Cutting down trees severely affects the habitats of forest-dwelling flora and fauna, which can eventually lead to extinction of vulnerable species. In addition to causing soil erosion, deforestation also results in larger amounts of greenhouse gases reaching the atmosphere because trees cannot absorb carbon dioxide once they’re cut down.
Around 70 percent of the world’s flora and fauna lives in forests. As trees get cut down, plant and animal populations dwindle, which endangers the livelihood of the human population that depends on the forests for food, medicine and other products. In certain parts of Southeast Asia, deforestation has led to migration and social conflicts.
Trees normally mitigate the effects of air pollution caused by the emission of carbon dioxide and other greenhouse gases. As trees get cut down, the burning of fossil fuels required to operate wood-cutting machinery and large transportation vehicles further exacerbates the pollution.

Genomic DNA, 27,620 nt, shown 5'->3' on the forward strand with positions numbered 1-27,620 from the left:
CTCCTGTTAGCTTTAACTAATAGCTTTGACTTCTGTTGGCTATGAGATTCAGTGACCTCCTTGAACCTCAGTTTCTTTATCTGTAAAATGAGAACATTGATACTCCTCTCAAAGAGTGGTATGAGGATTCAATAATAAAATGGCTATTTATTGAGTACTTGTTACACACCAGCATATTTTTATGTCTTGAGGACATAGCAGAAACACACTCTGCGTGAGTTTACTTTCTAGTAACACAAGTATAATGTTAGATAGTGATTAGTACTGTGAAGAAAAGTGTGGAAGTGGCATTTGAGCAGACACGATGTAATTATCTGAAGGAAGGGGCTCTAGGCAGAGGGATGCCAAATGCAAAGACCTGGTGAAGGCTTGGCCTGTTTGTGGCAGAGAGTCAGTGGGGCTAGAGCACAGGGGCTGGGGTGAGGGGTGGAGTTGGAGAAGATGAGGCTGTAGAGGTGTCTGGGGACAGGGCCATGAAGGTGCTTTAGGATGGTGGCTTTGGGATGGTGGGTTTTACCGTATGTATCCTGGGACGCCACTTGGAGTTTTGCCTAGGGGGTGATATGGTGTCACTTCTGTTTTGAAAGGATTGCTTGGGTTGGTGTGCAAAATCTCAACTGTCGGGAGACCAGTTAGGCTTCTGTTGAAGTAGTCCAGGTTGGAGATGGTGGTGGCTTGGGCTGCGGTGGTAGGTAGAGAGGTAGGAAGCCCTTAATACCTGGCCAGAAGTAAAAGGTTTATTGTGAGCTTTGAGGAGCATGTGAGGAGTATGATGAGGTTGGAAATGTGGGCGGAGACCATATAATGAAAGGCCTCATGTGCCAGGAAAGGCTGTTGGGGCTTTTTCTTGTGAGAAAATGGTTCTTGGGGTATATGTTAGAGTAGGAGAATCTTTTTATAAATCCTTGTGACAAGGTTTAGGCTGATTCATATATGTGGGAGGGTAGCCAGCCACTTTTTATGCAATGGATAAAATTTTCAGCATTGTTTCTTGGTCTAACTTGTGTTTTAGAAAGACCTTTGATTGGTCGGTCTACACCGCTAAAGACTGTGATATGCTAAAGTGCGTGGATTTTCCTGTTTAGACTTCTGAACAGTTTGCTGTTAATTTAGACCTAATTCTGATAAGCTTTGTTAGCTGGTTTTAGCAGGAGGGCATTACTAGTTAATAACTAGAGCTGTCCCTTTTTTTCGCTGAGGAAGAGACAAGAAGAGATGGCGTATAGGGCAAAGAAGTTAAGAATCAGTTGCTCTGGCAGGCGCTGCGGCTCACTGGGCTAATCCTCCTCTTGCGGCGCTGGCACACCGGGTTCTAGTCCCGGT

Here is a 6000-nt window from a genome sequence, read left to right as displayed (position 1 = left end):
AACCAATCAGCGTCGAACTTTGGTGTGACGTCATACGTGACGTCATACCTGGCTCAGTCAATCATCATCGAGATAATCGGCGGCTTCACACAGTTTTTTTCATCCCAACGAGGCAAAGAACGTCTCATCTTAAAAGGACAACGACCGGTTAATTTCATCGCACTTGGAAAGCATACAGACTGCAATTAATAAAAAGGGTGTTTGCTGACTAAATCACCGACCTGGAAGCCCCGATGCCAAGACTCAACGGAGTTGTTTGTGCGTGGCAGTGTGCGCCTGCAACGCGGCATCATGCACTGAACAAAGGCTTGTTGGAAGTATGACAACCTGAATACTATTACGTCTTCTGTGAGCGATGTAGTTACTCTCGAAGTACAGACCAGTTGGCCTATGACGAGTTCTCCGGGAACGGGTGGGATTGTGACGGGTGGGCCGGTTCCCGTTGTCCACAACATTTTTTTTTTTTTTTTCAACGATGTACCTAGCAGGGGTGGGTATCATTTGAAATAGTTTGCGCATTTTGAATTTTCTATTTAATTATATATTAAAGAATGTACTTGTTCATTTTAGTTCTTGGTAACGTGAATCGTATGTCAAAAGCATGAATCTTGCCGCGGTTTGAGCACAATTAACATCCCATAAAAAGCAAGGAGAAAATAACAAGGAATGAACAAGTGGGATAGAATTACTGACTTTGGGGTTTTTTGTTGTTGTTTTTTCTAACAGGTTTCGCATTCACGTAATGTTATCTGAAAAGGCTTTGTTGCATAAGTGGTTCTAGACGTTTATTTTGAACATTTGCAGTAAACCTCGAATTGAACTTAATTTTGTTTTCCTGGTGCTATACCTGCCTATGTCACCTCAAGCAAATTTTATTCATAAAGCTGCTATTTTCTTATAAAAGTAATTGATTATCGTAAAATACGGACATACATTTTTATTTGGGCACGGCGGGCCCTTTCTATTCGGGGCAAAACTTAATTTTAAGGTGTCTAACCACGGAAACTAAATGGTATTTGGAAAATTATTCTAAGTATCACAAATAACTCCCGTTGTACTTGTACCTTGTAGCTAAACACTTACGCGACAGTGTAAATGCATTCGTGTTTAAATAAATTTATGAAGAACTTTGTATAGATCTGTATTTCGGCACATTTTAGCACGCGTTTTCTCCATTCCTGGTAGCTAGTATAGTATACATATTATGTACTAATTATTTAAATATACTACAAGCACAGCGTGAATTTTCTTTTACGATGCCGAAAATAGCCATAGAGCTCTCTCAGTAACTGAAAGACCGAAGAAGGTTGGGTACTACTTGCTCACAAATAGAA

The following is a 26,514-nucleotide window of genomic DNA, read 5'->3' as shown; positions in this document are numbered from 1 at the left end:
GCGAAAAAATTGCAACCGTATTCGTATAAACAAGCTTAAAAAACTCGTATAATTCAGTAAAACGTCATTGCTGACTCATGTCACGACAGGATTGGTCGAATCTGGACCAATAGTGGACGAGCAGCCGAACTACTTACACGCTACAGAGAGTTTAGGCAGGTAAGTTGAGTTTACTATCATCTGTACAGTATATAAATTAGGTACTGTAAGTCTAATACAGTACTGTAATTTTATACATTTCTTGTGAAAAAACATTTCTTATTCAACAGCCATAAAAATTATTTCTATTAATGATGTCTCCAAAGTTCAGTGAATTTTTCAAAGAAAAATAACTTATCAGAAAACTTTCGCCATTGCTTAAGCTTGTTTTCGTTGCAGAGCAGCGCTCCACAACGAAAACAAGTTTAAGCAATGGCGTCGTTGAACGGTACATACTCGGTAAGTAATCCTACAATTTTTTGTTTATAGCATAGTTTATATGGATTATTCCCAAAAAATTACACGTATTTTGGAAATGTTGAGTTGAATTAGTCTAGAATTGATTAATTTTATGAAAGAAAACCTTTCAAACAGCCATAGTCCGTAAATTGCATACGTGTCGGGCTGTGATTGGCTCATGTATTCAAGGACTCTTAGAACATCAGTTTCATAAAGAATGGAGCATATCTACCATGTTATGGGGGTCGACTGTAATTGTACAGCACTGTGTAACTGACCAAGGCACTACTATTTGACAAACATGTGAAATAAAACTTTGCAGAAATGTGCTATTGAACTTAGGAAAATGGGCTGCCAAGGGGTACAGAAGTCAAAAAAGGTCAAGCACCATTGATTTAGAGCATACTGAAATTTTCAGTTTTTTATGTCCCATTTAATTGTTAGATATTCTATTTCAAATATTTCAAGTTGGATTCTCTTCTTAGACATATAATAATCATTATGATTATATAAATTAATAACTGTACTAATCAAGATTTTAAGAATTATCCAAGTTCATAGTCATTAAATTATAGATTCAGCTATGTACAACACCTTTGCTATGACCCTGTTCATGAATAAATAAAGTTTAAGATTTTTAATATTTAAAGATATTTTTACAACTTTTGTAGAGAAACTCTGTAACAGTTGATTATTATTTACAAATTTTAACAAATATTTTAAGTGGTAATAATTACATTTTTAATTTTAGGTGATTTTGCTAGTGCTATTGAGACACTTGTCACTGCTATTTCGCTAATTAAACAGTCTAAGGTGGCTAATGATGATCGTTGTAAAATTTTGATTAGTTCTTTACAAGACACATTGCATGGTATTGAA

Soil loses its cohesiveness and becomes susceptible to drying out if there are no tree roots to anchor it. Once that happens, the soil can no grow food. Through soil erosion, water sources, such as lakes and rivers, get polluted by silt, which decreases the quality of water and leads to health-related problems and a lack of drinkable water. Cutting down trees also disrupts the water cycle, because tree roots normally ground the water and release it into the atmosphere. The balance of water cycle, river flow and precipitation degrades without trees.